Water, Logged

Document by document, inquiry skewers Bush's Katrina cover-up

Little wonder that, as the press reported widely on Friday, the White House put presidential adviser and campaign mastermind Karl Rove on damage control.

On Saturday morning, Bush addressed the situation from the Rose Garden and posed for a photo op with a Coast Guard helicopter and crew standing in the background. Next, Bush backed up his main man. “Brownie, you’re doing a heck of a job,” the president said.

He flew into New Orleans later that day for more photo ops, more covering up. “Touring this critical site yesterday with the president, I saw what I believed to be a real and significant effort to get a handle on a major cause of this catastrophe,” Louisiana senator Mary Landrieu would say on Sunday. “Flying over this critical spot again this morning, less than 24 hours later, it became apparent that yesterday we witnessed a hastily prepared stage set for a presidential photo opportunity; and the desperately needed resources we saw were this morning reduced to a single, lonely piece of equipment.”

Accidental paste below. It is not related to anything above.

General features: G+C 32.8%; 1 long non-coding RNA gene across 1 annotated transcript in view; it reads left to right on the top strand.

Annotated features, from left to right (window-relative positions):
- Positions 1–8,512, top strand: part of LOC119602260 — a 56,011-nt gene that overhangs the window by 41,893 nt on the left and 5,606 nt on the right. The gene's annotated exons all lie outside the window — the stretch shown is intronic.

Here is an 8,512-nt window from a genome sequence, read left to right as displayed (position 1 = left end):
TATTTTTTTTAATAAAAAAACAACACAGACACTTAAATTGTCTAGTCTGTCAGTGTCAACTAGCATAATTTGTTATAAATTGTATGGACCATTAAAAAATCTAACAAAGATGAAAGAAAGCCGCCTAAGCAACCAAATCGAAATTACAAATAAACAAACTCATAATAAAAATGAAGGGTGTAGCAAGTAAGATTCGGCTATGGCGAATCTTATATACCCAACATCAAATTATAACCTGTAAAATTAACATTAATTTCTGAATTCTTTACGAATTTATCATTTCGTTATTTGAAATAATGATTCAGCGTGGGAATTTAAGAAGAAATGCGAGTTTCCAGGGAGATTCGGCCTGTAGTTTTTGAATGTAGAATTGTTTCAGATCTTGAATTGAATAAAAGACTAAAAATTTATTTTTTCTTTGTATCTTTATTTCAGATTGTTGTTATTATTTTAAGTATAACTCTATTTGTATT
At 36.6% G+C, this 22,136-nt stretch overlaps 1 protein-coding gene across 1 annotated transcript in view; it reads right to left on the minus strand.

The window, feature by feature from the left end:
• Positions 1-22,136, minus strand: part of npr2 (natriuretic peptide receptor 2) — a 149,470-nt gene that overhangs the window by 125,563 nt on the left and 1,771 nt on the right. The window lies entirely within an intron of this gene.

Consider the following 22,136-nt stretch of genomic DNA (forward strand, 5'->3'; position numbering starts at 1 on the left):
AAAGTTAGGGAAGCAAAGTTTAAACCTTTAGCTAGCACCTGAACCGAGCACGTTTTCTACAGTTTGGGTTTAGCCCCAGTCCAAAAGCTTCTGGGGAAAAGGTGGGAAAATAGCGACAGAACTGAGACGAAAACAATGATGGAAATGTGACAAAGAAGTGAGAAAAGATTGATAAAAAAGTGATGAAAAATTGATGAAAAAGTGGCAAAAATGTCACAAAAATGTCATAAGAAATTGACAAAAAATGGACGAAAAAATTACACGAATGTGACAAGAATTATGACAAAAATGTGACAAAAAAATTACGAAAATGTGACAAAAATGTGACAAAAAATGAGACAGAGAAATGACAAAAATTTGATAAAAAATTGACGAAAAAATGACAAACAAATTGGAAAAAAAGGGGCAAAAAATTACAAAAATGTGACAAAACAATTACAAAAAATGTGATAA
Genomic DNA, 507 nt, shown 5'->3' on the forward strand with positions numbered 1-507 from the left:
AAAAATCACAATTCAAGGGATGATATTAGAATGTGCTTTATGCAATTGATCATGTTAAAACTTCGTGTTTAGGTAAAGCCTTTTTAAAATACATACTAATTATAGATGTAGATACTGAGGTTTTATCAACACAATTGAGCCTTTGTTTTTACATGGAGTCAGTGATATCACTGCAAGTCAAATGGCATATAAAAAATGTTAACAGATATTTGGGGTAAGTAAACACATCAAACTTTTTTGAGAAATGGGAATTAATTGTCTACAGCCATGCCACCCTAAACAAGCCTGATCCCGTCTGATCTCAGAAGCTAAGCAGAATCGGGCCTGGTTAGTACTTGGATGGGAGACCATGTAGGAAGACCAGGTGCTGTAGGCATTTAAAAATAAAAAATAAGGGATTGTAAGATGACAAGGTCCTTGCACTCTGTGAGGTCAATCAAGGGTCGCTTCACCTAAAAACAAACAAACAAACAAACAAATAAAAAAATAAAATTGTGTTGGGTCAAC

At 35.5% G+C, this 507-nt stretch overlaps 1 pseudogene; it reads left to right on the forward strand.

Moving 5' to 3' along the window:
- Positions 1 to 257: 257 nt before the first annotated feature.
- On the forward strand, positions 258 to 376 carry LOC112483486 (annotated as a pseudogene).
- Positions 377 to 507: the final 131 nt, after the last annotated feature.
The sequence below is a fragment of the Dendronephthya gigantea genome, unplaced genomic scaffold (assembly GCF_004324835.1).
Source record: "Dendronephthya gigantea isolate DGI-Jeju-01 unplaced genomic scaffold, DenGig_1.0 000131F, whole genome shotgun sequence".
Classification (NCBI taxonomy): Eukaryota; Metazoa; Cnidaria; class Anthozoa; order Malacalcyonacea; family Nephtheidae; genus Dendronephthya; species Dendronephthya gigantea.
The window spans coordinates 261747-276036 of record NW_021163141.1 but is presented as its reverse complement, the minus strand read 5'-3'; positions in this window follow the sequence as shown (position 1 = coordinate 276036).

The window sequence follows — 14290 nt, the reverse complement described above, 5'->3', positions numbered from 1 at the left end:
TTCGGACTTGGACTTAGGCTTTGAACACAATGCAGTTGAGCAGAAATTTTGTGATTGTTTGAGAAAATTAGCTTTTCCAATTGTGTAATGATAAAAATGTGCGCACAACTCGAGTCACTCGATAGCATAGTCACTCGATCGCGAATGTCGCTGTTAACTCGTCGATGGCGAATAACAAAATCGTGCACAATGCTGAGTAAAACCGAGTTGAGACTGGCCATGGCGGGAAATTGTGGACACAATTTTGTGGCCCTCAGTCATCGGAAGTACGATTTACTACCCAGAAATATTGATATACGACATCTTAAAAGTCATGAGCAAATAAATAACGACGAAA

Bush: "I'm sure there is still concern about the future, but the eyes have cleared up"
photo: Eric Draper/whitehouse.gov
Bush: "I'm sure there is still concern about the future, but the eyes have cleared up"

Firefighters were pulled into action. “A team of 50 Monday morning quickly was ushered onto a flight headed for Louisiana,” reported The Salt Lake Tribune. “The crew’s first assignment: to stand beside President Bush as he tours devastated area.”

The president again endorsed the federal effort: “I am satisfied with the response. I am not satisfied with all the results.”

Who could be at fault? The White House tried to shift attention by blaming Democratic governor Blanco, claiming she never declared the state of emergency necessary to bring in federal relief. This turned out to be untrue and The Washington Post, for one, issued a correction.

Though perhaps trying to sound compassionate, the president himself quite clearly added his voice to those blaming the whole thing on local officials. “[T]he magnitude of responding to a crisis over a disaster area that is larger than the size of Great Britain has created tremendous problems that have strained state and local capabilities. The result is that many of our citizens simply are not getting the help they need,” he said.

Now with the congressional inquiry into the government’s response, they might at last find out why.

Additional reporting: Colin Gustafson, Michael Roston

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